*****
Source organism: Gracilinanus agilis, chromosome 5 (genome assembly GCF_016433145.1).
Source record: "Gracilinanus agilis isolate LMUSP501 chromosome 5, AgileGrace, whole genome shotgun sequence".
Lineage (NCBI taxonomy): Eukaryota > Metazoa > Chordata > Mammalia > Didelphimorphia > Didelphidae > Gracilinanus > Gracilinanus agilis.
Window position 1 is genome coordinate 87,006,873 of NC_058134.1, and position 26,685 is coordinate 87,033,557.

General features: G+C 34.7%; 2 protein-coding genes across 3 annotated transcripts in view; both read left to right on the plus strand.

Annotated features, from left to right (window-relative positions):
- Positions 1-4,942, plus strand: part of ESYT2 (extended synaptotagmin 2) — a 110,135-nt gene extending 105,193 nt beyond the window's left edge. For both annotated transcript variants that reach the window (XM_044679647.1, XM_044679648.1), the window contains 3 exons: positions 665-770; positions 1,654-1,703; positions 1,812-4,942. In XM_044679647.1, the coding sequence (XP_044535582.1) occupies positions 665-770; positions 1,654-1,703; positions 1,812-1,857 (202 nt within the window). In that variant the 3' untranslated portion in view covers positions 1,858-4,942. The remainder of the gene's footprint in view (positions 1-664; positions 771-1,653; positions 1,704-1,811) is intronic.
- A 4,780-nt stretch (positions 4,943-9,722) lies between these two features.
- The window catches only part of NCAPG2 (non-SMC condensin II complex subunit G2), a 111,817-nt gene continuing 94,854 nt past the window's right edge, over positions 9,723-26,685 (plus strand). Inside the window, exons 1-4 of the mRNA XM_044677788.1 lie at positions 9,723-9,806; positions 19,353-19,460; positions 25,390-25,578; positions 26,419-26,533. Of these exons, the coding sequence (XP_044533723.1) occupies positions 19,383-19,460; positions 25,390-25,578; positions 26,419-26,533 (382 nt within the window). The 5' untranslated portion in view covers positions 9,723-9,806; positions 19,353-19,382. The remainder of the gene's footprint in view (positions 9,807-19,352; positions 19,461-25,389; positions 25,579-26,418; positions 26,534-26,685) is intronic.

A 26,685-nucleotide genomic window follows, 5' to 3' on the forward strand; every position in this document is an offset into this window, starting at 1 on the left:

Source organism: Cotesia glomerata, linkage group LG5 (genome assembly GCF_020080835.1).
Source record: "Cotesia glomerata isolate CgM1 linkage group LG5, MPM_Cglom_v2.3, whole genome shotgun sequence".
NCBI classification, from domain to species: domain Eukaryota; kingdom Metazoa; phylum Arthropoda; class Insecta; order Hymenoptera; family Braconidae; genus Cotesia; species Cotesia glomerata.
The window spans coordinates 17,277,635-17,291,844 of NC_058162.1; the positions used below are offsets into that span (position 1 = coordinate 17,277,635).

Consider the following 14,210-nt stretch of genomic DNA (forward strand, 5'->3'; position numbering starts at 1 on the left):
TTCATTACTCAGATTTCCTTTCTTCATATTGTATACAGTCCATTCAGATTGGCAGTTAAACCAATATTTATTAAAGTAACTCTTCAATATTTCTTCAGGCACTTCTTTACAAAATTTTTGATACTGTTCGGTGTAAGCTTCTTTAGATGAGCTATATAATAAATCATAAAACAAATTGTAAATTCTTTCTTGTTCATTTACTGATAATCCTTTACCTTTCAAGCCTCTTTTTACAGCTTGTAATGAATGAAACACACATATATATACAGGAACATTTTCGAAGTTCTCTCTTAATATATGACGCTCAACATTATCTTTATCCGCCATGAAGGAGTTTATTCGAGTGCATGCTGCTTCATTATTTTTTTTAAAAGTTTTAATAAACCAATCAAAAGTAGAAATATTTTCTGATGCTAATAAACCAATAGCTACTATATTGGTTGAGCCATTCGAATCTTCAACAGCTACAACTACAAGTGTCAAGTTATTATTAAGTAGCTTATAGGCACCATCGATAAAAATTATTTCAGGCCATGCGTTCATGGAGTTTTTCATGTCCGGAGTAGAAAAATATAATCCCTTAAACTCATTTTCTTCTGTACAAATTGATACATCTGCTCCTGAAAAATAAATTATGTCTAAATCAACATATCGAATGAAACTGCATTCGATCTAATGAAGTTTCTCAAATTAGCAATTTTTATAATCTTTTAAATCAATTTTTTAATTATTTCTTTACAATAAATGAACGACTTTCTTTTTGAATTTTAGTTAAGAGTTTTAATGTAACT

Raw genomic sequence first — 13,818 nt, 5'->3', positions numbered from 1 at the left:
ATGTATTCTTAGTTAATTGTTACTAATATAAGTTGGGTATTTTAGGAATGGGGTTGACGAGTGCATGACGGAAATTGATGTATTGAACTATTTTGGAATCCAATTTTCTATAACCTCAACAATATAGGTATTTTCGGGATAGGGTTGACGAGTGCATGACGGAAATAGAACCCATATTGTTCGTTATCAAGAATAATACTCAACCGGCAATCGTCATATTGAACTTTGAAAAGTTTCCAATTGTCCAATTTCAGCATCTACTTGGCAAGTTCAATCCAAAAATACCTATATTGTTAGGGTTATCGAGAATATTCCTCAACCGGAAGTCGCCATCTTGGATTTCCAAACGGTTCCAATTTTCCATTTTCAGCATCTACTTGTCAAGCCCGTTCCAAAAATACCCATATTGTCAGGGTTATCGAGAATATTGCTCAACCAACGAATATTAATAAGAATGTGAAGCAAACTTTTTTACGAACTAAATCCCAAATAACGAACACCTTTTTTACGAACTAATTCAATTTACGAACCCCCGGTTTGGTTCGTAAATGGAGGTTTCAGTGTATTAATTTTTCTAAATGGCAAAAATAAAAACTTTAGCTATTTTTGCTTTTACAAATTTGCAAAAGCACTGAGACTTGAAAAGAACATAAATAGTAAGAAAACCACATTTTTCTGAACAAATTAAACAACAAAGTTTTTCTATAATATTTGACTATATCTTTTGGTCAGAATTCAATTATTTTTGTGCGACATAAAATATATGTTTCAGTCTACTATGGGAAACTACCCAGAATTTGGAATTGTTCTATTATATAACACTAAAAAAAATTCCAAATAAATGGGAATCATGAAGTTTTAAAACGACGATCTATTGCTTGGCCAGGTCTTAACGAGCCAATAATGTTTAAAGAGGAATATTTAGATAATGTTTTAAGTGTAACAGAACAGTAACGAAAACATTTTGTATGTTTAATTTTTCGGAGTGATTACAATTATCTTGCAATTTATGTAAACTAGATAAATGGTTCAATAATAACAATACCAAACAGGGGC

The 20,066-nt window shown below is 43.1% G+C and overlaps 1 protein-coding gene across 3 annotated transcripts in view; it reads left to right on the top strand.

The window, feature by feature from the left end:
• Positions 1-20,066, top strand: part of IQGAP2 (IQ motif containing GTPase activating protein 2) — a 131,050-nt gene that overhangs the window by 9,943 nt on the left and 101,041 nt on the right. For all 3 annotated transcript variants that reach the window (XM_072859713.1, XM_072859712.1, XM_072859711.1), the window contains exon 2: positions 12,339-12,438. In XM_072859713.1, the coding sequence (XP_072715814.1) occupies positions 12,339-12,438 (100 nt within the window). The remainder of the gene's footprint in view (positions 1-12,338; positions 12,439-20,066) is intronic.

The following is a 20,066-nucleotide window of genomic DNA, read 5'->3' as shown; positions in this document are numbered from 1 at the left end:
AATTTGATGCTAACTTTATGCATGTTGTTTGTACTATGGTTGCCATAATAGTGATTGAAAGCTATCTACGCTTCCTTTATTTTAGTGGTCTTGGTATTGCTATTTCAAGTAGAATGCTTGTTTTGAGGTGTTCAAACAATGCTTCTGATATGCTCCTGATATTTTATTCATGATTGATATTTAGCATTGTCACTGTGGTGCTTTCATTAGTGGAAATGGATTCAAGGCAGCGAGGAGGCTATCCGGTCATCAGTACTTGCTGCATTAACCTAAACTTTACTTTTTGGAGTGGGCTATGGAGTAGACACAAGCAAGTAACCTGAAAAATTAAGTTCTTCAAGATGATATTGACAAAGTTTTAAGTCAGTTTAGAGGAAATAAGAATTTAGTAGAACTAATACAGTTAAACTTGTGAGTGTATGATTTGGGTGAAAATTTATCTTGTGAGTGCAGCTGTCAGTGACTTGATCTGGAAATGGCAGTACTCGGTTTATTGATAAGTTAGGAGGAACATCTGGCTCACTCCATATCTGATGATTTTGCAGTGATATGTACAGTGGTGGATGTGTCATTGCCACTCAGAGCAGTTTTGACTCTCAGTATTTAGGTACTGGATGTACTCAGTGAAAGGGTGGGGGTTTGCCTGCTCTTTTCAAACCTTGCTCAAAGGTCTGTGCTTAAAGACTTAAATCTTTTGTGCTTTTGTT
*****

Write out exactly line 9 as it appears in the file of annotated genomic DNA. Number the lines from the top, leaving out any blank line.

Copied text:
- The window catches only part of NCAPG2 (non-SMC condensin II complex subunit G2), a 111,817-nt gene continuing 94,854 nt past the window's right edge, over positions 9,723-26,685 (plus strand). Inside the window, exons 1-4 of the mRNA XM_044677788.1 lie at positions 9,723-9,806; positions 19,353-19,460; positions 25,390-25,578; positions 26,419-26,533. Of these exons, the coding sequence (XP_044533723.1) occupies positions 19,383-19,460; positions 25,390-25,578; positions 26,419-26,533 (382 nt within the window). The 5' untranslated portion in view covers positions 9,723-9,806; positions 19,353-19,382. The remainder of the gene's footprint in view (positions 9,807-19,352; positions 19,461-25,389; positions 25,579-26,418; positions 26,534-26,685) is intronic.